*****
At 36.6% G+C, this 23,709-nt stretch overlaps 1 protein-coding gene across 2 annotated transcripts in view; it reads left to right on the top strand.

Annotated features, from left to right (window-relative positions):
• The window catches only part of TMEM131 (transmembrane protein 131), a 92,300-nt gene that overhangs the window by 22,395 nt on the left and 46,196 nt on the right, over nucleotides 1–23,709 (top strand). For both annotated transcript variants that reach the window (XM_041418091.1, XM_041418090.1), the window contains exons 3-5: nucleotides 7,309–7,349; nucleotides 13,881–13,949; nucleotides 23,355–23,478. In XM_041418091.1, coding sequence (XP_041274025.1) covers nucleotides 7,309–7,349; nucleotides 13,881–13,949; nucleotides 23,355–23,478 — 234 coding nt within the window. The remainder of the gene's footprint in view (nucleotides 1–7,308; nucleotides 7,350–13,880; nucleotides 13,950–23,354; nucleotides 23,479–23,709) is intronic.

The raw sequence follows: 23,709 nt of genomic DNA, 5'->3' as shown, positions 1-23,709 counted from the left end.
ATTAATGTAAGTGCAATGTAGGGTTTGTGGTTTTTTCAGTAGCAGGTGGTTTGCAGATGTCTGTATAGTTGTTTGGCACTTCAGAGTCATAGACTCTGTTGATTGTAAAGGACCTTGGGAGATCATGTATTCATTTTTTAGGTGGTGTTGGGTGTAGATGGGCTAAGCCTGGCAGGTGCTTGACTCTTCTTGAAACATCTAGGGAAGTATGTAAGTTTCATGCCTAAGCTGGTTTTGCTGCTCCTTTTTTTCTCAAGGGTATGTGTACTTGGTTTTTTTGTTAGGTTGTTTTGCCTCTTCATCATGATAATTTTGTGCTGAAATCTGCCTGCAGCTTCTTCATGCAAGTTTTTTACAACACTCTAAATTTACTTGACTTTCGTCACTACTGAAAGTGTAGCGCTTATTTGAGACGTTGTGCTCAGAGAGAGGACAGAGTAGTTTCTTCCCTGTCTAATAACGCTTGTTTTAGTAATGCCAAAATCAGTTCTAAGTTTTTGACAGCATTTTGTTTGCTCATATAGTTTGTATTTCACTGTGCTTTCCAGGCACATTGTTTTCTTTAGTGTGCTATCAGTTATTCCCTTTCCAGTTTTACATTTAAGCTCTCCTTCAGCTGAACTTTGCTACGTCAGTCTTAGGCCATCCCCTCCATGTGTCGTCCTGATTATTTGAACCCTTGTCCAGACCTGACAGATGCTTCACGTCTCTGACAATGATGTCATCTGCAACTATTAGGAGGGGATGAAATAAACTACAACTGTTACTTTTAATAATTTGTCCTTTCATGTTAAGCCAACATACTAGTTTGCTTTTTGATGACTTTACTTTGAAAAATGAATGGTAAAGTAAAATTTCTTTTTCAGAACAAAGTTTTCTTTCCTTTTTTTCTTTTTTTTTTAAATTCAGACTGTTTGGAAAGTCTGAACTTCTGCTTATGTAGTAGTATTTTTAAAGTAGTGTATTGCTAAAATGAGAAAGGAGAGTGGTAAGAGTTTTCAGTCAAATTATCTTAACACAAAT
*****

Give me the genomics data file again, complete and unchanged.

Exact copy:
At 36.6% G+C, this 23,709-nt stretch overlaps 1 protein-coding gene across 2 annotated transcripts in view; it reads left to right on the top strand.

Annotated features, from left to right (window-relative positions):
• The window catches only part of TMEM131 (transmembrane protein 131), a 92,300-nt gene that overhangs the window by 22,395 nt on the left and 46,196 nt on the right, over nucleotides 1–23,709 (top strand). For both annotated transcript variants that reach the window (XM_041418091.1, XM_041418090.1), the window contains exons 3-5: nucleotides 7,309–7,349; nucleotides 13,881–13,949; nucleotides 23,355–23,478. In XM_041418091.1, coding sequence (XP_041274025.1) covers nucleotides 7,309–7,349; nucleotides 13,881–13,949; nucleotides 23,355–23,478 — 234 coding nt within the window. The remainder of the gene's footprint in view (nucleotides 1–7,308; nucleotides 7,350–13,880; nucleotides 13,950–23,354; nucleotides 23,479–23,709) is intronic.

The raw sequence follows: 23,709 nt of genomic DNA, 5'->3' as shown, positions 1-23,709 counted from the left end.
ATTAATGTAAGTGCAATGTAGGGTTTGTGGTTTTTTCAGTAGCAGGTGGTTTGCAGATGTCTGTATAGTTGTTTGGCACTTCAGAGTCATAGACTCTGTTGATTGTAAAGGACCTTGGGAGATCATGTATTCATTTTTTAGGTGGTGTTGGGTGTAGATGGGCTAAGCCTGGCAGGTGCTTGACTCTTCTTGAAACATCTAGGGAAGTATGTAAGTTTCATGCCTAAGCTGGTTTTGCTGCTCCTTTTTTTCTCAAGGGTATGTGTACTTGGTTTTTTTGTTAGGTTGTTTTGCCTCTTCATCATGATAATTTTGTGCTGAAATCTGCCTGCAGCTTCTTCATGCAAGTTTTTTACAACACTCTAAATTTACTTGACTTTCGTCACTACTGAAAGTGTAGCGCTTATTTGAGACGTTGTGCTCAGAGAGAGGACAGAGTAGTTTCTTCCCTGTCTAATAACGCTTGTTTTAGTAATGCCAAAATCAGTTCTAAGTTTTTGACAGCATTTTGTTTGCTCATATAGTTTGTATTTCACTGTGCTTTCCAGGCACATTGTTTTCTTTAGTGTGCTATCAGTTATTCCCTTTCCAGTTTTACATTTAAGCTCTCCTTCAGCTGAACTTTGCTACGTCAGTCTTAGGCCATCCCCTCCATGTGTCGTCCTGATTATTTGAACCCTTGTCCAGACCTGACAGATGCTTCACGTCTCTGACAATGATGTCATCTGCAACTATTAGGAGGGGATGAAATAAACTACAACTGTTACTTTTAATAATTTGTCCTTTCATGTTAAGCCAACATACTAGTTTGCTTTTTGATGACTTTACTTTGAAAAATGAATGGTAAAGTAAAATTTCTTTTTCAGAACAAAGTTTTCTTTCCTTTTTTTCTTTTTTTTTTAAATTCAGACTGTTTGGAAAGTCTGAACTTCTGCTTATGTAGTAGTATTTTTAAAGTAGTGTATTGCTAAAATGAGAAAGGAGAGTGGTAAGAGTTTTCAGTCAAATTATCTTAACACAAAT